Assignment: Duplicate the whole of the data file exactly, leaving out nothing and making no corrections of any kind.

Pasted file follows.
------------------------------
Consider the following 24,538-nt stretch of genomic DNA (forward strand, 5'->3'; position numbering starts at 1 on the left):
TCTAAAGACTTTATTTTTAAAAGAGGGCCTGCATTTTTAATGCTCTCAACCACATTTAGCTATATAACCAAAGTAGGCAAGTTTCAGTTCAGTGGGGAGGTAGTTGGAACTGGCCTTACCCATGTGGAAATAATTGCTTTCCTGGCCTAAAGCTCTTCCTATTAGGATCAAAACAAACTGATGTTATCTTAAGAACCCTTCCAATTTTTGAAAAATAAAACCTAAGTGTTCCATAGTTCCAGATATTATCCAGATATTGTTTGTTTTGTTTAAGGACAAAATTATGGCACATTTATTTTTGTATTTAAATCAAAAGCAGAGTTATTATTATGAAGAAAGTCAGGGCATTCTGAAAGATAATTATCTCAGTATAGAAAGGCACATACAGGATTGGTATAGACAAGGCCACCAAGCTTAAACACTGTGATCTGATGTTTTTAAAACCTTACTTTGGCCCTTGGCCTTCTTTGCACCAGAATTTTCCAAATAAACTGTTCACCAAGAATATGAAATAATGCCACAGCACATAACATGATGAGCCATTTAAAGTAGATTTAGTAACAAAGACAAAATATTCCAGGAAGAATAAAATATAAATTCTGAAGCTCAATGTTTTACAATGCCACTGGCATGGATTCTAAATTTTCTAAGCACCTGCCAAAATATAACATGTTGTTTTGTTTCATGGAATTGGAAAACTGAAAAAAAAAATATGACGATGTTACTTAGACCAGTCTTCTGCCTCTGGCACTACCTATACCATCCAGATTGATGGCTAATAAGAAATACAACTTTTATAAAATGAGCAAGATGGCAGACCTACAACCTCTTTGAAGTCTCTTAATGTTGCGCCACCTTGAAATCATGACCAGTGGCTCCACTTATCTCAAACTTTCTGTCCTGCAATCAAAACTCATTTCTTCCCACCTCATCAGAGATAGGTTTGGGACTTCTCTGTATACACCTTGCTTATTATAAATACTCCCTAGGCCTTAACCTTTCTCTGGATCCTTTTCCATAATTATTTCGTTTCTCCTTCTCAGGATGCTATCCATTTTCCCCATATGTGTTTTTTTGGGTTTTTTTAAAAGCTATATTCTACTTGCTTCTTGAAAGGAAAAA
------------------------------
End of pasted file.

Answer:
Consider the following 24,538-nt stretch of genomic DNA (forward strand, 5'->3'; position numbering starts at 1 on the left):
TCTAAAGACTTTATTTTTAAAAGAGGGCCTGCATTTTTAATGCTCTCAACCACATTTAGCTATATAACCAAAGTAGGCAAGTTTCAGTTCAGTGGGGAGGTAGTTGGAACTGGCCTTACCCATGTGGAAATAATTGCTTTCCTGGCCTAAAGCTCTTCCTATTAGGATCAAAACAAACTGATGTTATCTTAAGAACCCTTCCAATTTTTGAAAAATAAAACCTAAGTGTTCCATAGTTCCAGATATTATCCAGATATTGTTTGTTTTGTTTAAGGACAAAATTATGGCACATTTATTTTTGTATTTAAATCAAAAGCAGAGTTATTATTATGAAGAAAGTCAGGGCATTCTGAAAGATAATTATCTCAGTATAGAAAGGCACATACAGGATTGGTATAGACAAGGCCACCAAGCTTAAACACTGTGATCTGATGTTTTTAAAACCTTACTTTGGCCCTTGGCCTTCTTTGCACCAGAATTTTCCAAATAAACTGTTCACCAAGAATATGAAATAATGCCACAGCACATAACATGATGAGCCATTTAAAGTAGATTTAGTAACAAAGACAAAATATTCCAGGAAGAATAAAATATAAATTCTGAAGCTCAATGTTTTACAATGCCACTGGCATGGATTCTAAATTTTCTAAGCACCTGCCAAAATATAACATGTTGTTTTGTTTCATGGAATTGGAAAACTGAAAAAAAAAATATGACGATGTTACTTAGACCAGTCTTCTGCCTCTGGCACTACCTATACCATCCAGATTGATGGCTAATAAGAAATACAACTTTTATAAAATGAGCAAGATGGCAGACCTACAACCTCTTTGAAGTCTCTTAATGTTGCGCCACCTTGAAATCATGACCAGTGGCTCCACTTATCTCAAACTTTCTGTCCTGCAATCAAAACTCATTTCTTCCCACCTCATCAGAGATAGGTTTGGGACTTCTCTGTATACACCTTGCTTATTATAAATACTCCCTAGGCCTTAACCTTTCTCTGGATCCTTTTCCATAATTATTTCGTTTCTCCTTCTCAGGATGCTATCCATTTTCCCCATATGTGTTTTTTTGGGTTTTTTTAAAAGCTATATTCTACTTGCTTCTTGAAAGGAAAAA